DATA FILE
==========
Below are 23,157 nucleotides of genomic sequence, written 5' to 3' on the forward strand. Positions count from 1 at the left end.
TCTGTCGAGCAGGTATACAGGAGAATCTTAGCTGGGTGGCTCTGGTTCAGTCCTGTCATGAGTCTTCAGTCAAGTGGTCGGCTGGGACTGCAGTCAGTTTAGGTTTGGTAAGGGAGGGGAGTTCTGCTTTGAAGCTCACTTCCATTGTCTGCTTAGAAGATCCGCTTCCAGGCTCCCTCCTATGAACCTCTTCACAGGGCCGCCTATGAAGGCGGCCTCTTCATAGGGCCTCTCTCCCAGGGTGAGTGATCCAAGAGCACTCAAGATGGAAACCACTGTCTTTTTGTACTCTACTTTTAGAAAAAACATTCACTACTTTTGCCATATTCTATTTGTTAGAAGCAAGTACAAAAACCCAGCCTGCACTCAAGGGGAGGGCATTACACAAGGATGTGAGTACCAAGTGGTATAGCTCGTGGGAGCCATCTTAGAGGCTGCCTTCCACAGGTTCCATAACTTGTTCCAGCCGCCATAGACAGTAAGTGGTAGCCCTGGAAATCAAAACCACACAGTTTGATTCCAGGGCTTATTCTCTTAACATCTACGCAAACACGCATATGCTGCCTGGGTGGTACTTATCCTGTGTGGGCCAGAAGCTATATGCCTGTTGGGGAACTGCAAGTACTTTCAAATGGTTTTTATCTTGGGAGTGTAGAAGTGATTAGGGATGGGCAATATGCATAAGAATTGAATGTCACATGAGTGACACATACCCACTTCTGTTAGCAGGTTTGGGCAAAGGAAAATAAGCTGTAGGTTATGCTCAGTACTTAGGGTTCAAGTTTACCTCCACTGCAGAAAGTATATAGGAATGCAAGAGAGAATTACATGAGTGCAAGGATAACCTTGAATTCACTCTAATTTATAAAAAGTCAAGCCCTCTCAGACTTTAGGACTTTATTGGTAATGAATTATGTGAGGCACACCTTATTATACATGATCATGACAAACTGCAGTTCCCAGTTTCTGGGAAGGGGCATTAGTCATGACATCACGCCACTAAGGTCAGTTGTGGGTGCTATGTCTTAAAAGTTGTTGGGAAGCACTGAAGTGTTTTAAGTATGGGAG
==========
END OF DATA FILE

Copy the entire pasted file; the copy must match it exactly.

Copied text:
Below are 23,157 nucleotides of genomic sequence, written 5' to 3' on the forward strand. Positions count from 1 at the left end.
TCTGTCGAGCAGGTATACAGGAGAATCTTAGCTGGGTGGCTCTGGTTCAGTCCTGTCATGAGTCTTCAGTCAAGTGGTCGGCTGGGACTGCAGTCAGTTTAGGTTTGGTAAGGGAGGGGAGTTCTGCTTTGAAGCTCACTTCCATTGTCTGCTTAGAAGATCCGCTTCCAGGCTCCCTCCTATGAACCTCTTCACAGGGCCGCCTATGAAGGCGGCCTCTTCATAGGGCCTCTCTCCCAGGGTGAGTGATCCAAGAGCACTCAAGATGGAAACCACTGTCTTTTTGTACTCTACTTTTAGAAAAAACATTCACTACTTTTGCCATATTCTATTTGTTAGAAGCAAGTACAAAAACCCAGCCTGCACTCAAGGGGAGGGCATTACACAAGGATGTGAGTACCAAGTGGTATAGCTCGTGGGAGCCATCTTAGAGGCTGCCTTCCACAGGTTCCATAACTTGTTCCAGCCGCCATAGACAGTAAGTGGTAGCCCTGGAAATCAAAACCACACAGTTTGATTCCAGGGCTTATTCTCTTAACATCTACGCAAACACGCATATGCTGCCTGGGTGGTACTTATCCTGTGTGGGCCAGAAGCTATATGCCTGTTGGGGAACTGCAAGTACTTTCAAATGGTTTTTATCTTGGGAGTGTAGAAGTGATTAGGGATGGGCAATATGCATAAGAATTGAATGTCACATGAGTGACACATACCCACTTCTGTTAGCAGGTTTGGGCAAAGGAAAATAAGCTGTAGGTTATGCTCAGTACTTAGGGTTCAAGTTTACCTCCACTGCAGAAAGTATATAGGAATGCAAGAGAGAATTACATGAGTGCAAGGATAACCTTGAATTCACTCTAATTTATAAAAAGTCAAGCCCTCTCAGACTTTAGGACTTTATTGGTAATGAATTATGTGAGGCACACCTTATTATACATGATCATGACAAACTGCAGTTCCCAGTTTCTGGGAAGGGGCATTAGTCATGACATCACGCCACTAAGGTCAGTTGTGGGTGCTATGTCTTAAAAGTTGTTGGGAAGCACTGAAGTGTTTTAAGTATGGGAG